I'm sure it's a huge disappointment to you that "M$" was not mentioned by name - that's probably because Cerf knows the problem can hardly be blamed on Microsoft, and there are a lot of *nix boxes out there that are also part of "big iron" botnets. You might want to look through this [nanog.org]. Or Google a bit, if you're interested. You'll find lots of studies by people generally smarter than yourself that do not exonerate "M$" but don't stick them exclusively with the blame either, because it would be disingenuous t
      • "M$" was not mentioned by name - that's probably because Cerf knows the problem can hardly be blamed on Microsoft

        I'll let Cerf tell me that, not some troll like you [slashdot.org]. The little slide show you pointed to mentioned XP but no other OS. What exactly were you trying to tell me? Have you found a successful gnu/linux hosted botnet outside of a lab? Take your chicken little nonsense back to Redmond and help those idiots hold up the sky, because it has fallen on them.

        • Don't get your panties in a bunch. Why do you act like every single response to your posts is a personal insult? What, you think these 10,000 [netcraft.com] boxes were running "Windoze"? That's kind of a catch 22 for people like you, isn't it? The best IRC software runs on BSD and Linux, or at least I've never seen an IRC server that works well on Windows. Ergo, what were those machines running? BeOS? AmigaOS? Heh.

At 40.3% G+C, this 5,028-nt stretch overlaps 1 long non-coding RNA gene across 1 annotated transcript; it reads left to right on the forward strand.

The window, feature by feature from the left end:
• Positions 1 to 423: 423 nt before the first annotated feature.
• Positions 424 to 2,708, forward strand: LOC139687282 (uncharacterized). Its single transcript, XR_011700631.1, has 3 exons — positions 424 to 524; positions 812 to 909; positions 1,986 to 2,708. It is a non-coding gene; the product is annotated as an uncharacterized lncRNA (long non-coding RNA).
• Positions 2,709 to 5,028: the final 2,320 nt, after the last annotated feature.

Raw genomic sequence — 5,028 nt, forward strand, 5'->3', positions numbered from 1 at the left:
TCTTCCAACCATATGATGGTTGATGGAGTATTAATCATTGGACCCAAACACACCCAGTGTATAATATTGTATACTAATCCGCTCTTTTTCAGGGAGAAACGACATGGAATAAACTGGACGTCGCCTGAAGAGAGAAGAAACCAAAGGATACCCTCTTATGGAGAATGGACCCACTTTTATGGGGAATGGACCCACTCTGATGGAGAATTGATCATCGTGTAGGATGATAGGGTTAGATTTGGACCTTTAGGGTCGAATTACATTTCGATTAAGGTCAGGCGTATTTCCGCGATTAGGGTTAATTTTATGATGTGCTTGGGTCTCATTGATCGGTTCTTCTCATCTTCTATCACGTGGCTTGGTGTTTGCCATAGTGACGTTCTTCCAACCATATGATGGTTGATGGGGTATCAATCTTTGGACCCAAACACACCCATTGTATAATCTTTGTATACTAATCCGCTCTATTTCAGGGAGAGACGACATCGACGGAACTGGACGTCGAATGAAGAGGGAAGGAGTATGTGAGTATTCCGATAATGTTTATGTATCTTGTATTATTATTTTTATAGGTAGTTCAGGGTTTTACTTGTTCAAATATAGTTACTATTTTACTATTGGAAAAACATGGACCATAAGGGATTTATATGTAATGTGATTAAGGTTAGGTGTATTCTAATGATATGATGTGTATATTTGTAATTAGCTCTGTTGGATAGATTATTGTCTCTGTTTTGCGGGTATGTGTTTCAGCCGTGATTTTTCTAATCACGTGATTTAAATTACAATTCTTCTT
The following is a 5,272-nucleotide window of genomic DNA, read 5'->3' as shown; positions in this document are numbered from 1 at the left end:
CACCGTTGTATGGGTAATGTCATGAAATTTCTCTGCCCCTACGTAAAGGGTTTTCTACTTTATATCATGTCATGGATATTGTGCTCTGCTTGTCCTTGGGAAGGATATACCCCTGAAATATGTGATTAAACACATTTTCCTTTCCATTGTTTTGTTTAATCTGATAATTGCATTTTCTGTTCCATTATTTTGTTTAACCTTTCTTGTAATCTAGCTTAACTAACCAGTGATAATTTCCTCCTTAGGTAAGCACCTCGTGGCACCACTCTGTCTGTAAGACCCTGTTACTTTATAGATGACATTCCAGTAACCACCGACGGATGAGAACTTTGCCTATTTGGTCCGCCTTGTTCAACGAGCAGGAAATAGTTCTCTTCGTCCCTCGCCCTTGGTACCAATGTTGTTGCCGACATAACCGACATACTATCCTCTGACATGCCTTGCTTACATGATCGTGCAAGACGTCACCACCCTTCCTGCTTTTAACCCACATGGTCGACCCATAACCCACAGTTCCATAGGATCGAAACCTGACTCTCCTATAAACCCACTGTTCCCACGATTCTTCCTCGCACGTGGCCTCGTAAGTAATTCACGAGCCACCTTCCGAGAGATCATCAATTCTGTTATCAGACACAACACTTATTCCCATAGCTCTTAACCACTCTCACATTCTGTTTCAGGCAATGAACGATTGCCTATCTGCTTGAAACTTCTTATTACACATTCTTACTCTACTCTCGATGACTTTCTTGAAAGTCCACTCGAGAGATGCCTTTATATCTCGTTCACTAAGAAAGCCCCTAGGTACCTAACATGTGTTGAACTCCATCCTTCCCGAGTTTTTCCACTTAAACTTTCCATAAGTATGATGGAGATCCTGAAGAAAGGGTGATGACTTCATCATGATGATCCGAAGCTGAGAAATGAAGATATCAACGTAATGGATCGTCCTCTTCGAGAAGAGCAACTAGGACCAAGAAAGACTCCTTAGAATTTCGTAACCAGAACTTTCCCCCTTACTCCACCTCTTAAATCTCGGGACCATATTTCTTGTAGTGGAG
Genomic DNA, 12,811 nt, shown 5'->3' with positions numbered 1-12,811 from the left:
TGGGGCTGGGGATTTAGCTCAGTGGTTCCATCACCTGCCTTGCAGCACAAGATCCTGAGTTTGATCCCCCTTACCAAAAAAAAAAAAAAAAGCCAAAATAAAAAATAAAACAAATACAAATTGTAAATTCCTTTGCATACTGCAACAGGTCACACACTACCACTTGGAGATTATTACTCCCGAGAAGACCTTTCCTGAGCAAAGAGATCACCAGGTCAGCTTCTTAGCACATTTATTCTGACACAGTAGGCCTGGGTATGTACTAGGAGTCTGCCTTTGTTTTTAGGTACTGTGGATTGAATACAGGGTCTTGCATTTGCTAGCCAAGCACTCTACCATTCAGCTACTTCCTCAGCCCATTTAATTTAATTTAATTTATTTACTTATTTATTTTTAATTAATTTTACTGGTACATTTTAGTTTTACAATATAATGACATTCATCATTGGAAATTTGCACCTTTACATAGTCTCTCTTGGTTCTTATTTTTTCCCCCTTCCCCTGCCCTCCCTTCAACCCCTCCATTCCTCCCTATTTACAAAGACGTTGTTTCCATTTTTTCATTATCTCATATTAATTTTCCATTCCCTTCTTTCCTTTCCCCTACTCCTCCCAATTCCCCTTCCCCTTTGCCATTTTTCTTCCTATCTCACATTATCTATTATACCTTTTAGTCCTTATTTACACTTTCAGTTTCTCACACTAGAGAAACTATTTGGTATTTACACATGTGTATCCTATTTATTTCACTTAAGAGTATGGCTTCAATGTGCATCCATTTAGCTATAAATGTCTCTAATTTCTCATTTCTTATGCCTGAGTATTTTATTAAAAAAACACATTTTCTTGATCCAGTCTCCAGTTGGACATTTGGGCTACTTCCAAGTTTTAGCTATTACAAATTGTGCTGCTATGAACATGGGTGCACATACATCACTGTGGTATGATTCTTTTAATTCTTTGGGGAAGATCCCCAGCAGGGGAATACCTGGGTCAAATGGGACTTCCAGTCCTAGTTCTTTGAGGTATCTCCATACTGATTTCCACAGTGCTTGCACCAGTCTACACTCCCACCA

Don't let your insane hatred of Microsoft blind you to reality. Botnets are not an OS problem, they're a pr

        • Re: (Score:1, Troll)

          by The Bungi (221687)
          Have you found a successful gnu/linux hosted botnet outside of a lab? Take your chicken little nonsense back to Redmond

          Oh flocktard-in-chief, I'm eagerly awaiting your response to dedazo. I mean, it does not get any better than your prick arrogant "well show me" and then BOOM BABY!! Go on, I'm looking forward to it, as always.

        • So twit, are you going to honor me with your incisive rebuttal? I found your supposedly non-existent "gnu/linux" botnet well enough - how about some actual discussion instead of your infantile "oh you must work for M$ and I hate you" bullshit?
    • by StikyPad (445176) on Monday March 05, 2007 @05:30PM (#18242550) Homepage
      it looks like he's thinking of ways to make the network work without having to trust the clients attached. That would be a neat trick.